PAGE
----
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Pergamon Press.

Printed in Great Britain.

. . . . . . . . . . . . . . . . . . . . . . . . . . . . . . . . . . . . . . . . . . . . . . . . . . . . . . . . . . . . . . . . . . . . . . . . . . . . . . . . . . . . . . . . . . . . ...*.*** LOWELL 9. KOPPEL: Intmducthm to Control Theorywith &&athms to Process Control. Prentice-Hag 1968. 466 pp. $13.50. EVEN IN a field rapidly ballooning with textbooks it is refreshing to find a significant new contribution. This book is a coherent, well developed introduction to modem deterministic control theory. The author assumes a knowledge of classical feedback control and orients the book toward a graduate course in automatic control. Chapters 1-4 serve two purposes: a review of classical methods for continuous and discrete linear systems; and an introduction to the state variable representation, including such topics as the state transition matrix, controllability and observability. Chapter 5 is devoted to Lyapunov stability theory. The treatment, which by necessity is somewhat limited, especially in the area of nonlinear system stability, is quite clear and readable. In an interesting section the author points out some subtle questions involved in the use of Lyapunov functions to design controllers. Chapter 6, by far the largest in the book, considers the optimization of continuous systems. A thorough analysis of a scalar linearquadratic problem is used to illustrate the variational approach and the nature of the optimal proportional control law. A fairly standard treatment of Pontryagin’s minimum principle follows, including the classic linear-quadratic case. The time optimal control of linear systems is treated in sufficient detail to provide a sound understanding of the problem. Numerical procedures for optimization using the minimum principle and dynamic programming complete Chap. 6. Chapter 7 parallels Chap. 6 in treating optimization of discrete control systems. Discrete dynamic programming and the discrete minimum principle are outlined. The author is careful to point out the weaker nature of the discrete as opposed to the continuous minimum principle, a distinction which has caused some confusion in publications on this subject. A brief treatment of the optimal control of distributed parameter systems appears in Chap. 8. The author restricts his attention to linear hyperbolic systems for which analytical results may be obtained. The final three chapters represent the unique contribution of this book, the application of the theory to “real” processes. Chapter 9 is a short discussion of process modeling via transfer functions. Chapter 10 considers time-optimal control for simulated and real systems and Chap. 11 treats the design of digital process controllers. (Chemical reactors and distilla-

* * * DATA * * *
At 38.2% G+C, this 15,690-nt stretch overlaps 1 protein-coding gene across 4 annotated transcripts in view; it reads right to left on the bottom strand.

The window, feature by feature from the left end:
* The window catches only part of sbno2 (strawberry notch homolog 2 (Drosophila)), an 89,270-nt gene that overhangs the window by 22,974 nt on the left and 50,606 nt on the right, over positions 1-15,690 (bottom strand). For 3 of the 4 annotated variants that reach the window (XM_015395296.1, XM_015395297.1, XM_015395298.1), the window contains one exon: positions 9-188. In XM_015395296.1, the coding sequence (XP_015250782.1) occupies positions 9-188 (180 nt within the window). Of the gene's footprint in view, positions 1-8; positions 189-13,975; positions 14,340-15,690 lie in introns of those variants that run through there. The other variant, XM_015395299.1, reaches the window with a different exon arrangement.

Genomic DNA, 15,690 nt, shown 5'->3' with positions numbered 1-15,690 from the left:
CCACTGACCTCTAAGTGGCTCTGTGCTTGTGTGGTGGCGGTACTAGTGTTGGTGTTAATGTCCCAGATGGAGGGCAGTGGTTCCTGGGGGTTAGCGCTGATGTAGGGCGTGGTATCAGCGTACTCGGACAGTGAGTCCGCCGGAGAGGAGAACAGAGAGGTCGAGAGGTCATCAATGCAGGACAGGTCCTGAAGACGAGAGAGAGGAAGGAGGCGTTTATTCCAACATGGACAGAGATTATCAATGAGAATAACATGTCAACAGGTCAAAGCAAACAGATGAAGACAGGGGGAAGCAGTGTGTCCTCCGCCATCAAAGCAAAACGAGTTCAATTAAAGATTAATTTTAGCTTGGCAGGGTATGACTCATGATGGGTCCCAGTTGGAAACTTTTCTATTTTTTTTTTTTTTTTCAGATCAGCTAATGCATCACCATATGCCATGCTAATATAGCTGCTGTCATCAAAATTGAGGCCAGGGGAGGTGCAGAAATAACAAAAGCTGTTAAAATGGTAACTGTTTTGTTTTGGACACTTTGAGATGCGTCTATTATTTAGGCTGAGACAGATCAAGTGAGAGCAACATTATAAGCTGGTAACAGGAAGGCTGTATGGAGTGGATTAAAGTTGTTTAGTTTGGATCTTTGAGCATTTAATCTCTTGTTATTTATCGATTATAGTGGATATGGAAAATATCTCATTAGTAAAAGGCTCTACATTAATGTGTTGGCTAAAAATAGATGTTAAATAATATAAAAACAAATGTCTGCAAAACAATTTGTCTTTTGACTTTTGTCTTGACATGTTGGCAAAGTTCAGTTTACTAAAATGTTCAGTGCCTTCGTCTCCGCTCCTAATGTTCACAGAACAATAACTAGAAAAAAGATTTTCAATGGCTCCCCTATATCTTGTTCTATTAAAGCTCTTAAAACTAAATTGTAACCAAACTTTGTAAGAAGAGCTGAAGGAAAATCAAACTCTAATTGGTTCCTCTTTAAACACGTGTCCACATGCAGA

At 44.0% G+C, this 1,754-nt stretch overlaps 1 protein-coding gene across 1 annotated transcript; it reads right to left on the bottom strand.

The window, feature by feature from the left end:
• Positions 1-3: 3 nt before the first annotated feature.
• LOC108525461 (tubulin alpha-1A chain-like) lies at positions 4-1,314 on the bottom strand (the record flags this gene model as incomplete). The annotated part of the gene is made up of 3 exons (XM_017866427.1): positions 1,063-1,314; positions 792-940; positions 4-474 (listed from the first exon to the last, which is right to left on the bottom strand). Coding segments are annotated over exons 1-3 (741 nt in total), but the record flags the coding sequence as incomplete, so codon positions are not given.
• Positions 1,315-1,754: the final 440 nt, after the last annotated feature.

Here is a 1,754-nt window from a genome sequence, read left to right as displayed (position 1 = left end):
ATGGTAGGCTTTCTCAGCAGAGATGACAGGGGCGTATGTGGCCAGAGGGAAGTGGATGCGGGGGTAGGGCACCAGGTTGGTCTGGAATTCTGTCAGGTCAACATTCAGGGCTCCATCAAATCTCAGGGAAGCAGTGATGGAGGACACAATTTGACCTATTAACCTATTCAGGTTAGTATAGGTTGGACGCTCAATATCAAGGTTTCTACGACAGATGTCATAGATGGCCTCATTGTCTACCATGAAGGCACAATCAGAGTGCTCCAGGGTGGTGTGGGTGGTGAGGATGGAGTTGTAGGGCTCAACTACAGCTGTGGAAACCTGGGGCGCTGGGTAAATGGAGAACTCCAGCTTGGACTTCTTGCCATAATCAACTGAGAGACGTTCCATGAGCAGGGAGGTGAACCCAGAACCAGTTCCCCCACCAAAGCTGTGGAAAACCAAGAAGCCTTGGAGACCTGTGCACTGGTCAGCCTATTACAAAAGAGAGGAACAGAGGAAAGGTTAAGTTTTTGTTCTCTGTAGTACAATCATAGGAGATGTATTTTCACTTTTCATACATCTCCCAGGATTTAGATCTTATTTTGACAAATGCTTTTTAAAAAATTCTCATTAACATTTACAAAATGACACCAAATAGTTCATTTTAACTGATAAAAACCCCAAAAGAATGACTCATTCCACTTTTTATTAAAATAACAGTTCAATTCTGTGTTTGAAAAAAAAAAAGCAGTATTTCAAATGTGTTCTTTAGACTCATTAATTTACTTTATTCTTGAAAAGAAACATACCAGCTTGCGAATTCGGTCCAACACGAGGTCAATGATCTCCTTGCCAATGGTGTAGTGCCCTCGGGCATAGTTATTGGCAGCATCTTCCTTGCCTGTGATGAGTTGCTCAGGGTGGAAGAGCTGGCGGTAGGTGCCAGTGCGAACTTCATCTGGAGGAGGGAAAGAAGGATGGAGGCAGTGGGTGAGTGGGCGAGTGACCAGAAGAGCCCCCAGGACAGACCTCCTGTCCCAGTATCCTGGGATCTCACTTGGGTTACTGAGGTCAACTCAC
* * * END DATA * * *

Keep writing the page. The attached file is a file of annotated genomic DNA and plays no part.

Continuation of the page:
tion are treated as examples.) Those who are concerned with control implementation will find these chapters quite useful, as the author has restricted himself to simple transfer function representation of the processes considered. Several characteristics of the overall style combine to make the book well-suited for use as a textbook. A large part of the learning process is consigned to excellent example problems, liberally included in all the chapters. The parallels between continuous and discrete systems are- stressed, providing a sound approach to the discrete representation. Useful appendices for mathematical background are provided. A firm bridge is established between the classical and the state representations, and physical insight is provided whenever possible, a factor often overlooked in control texts. However, the book is not beyond criticism. The list of references at the end of each chapter is disappointing in view of the vastness of the literature on modem control and stability theory. Perhaps a more serious criticism is the author’s limited treatment of the numerical techniques for optimization of nonlinear systems. Although some space is devoted to this in Chap. 6, the reader is not made fully aware of either the complexity or the new approaches available for this problem. Important techniques such as quasilinearization, invariant imbedding, nonlinear programming and penalty function methods are not even mentioned. No indication is given as to what one might have to do if confronted with, say, a five state variable optimization problem, or, in fact, a classical multivariable compensation problem. In the linear muhivariable case it is stated that if one chooses his example carefully, physical realizability is possible in isolated cases. No attempt at rationalization of design for non-interaction is presented. Since one stated object of the book is to prepare the reader for the current literature on automatic control, and since this literature is today mainly concerned with algorithms for large, nonlinear systems, the author has fallen shortin this respect. Nevertheless, on the whole, this book provides an excellent introduction to control theory: Its huge number of illustrative and practical examples and its integration of the classical and modem approaches distinguishes the book. The flavour of the book is distinctly chemical engineering and it should prove a valuable textbook for graduate control courses as well as for practicing engineers.

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J. H. SEINFELD

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